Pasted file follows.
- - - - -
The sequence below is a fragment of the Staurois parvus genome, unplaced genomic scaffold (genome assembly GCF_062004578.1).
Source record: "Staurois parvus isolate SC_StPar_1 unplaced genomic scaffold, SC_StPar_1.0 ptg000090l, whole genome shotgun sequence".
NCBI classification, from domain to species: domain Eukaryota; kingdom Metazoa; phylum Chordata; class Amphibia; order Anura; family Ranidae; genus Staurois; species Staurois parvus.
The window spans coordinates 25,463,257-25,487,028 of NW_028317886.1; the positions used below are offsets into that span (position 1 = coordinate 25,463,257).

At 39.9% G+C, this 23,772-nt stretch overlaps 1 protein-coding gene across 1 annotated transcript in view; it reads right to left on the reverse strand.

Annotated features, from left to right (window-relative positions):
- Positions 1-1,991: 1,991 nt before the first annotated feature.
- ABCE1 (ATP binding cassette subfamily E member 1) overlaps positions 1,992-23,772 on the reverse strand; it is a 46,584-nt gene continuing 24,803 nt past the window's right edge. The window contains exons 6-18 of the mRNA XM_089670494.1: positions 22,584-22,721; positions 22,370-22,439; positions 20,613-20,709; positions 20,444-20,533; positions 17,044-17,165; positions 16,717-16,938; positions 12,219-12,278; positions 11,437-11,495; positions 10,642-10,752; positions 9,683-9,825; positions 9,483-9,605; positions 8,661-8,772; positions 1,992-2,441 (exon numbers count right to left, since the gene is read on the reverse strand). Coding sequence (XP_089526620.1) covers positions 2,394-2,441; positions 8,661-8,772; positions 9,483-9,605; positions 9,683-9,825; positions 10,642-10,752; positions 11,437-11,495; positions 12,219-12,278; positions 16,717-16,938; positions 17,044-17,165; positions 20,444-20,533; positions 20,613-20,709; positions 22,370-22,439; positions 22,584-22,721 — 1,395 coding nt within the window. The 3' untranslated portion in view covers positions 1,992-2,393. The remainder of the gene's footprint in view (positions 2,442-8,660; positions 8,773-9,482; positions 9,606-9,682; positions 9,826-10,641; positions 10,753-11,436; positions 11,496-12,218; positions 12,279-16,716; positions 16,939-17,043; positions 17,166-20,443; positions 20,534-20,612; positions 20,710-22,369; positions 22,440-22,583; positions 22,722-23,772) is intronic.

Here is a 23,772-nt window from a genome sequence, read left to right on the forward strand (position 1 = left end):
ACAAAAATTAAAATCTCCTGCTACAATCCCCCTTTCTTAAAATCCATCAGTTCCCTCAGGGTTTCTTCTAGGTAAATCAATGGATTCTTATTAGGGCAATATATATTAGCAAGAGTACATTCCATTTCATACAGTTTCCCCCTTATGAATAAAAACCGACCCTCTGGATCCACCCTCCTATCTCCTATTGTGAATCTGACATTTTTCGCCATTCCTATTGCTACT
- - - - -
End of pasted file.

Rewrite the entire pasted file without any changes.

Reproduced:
The sequence below is a fragment of the Staurois parvus genome, unplaced genomic scaffold (genome assembly GCF_062004578.1).
Source record: "Staurois parvus isolate SC_StPar_1 unplaced genomic scaffold, SC_StPar_1.0 ptg000090l, whole genome shotgun sequence".
NCBI classification, from domain to species: domain Eukaryota; kingdom Metazoa; phylum Chordata; class Amphibia; order Anura; family Ranidae; genus Staurois; species Staurois parvus.
The window spans coordinates 25,463,257-25,487,028 of NW_028317886.1; the positions used below are offsets into that span (position 1 = coordinate 25,463,257).

At 39.9% G+C, this 23,772-nt stretch overlaps 1 protein-coding gene across 1 annotated transcript in view; it reads right to left on the reverse strand.

Annotated features, from left to right (window-relative positions):
- Positions 1-1,991: 1,991 nt before the first annotated feature.
- ABCE1 (ATP binding cassette subfamily E member 1) overlaps positions 1,992-23,772 on the reverse strand; it is a 46,584-nt gene continuing 24,803 nt past the window's right edge. The window contains exons 6-18 of the mRNA XM_089670494.1: positions 22,584-22,721; positions 22,370-22,439; positions 20,613-20,709; positions 20,444-20,533; positions 17,044-17,165; positions 16,717-16,938; positions 12,219-12,278; positions 11,437-11,495; positions 10,642-10,752; positions 9,683-9,825; positions 9,483-9,605; positions 8,661-8,772; positions 1,992-2,441 (exon numbers count right to left, since the gene is read on the reverse strand). Coding sequence (XP_089526620.1) covers positions 2,394-2,441; positions 8,661-8,772; positions 9,483-9,605; positions 9,683-9,825; positions 10,642-10,752; positions 11,437-11,495; positions 12,219-12,278; positions 16,717-16,938; positions 17,044-17,165; positions 20,444-20,533; positions 20,613-20,709; positions 22,370-22,439; positions 22,584-22,721 — 1,395 coding nt within the window. The 3' untranslated portion in view covers positions 1,992-2,393. The remainder of the gene's footprint in view (positions 2,442-8,660; positions 8,773-9,482; positions 9,606-9,682; positions 9,826-10,641; positions 10,753-11,436; positions 11,496-12,218; positions 12,279-16,716; positions 16,939-17,043; positions 17,166-20,443; positions 20,534-20,612; positions 20,710-22,369; positions 22,440-22,583; positions 22,722-23,772) is intronic.

Here is a 23,772-nt window from a genome sequence, read left to right on the forward strand (position 1 = left end):
ACAAAAATTAAAATCTCCTGCTACAATCCCCCTTTCTTAAAATCCATCAGTTCCCTCAGGGTTTCTTCTAGGTAAATCAATGGATTCTTATTAGGGCAATATATATTAGCAAGAGTACATTCCATTTCATACAGTTTCCCCCTTATGAATAAAAACCGACCCTCTGGATCCACCCTCCTATCTCCTATTGTGAATCTGACATTTTTCGCCATTCCTATTGCTACT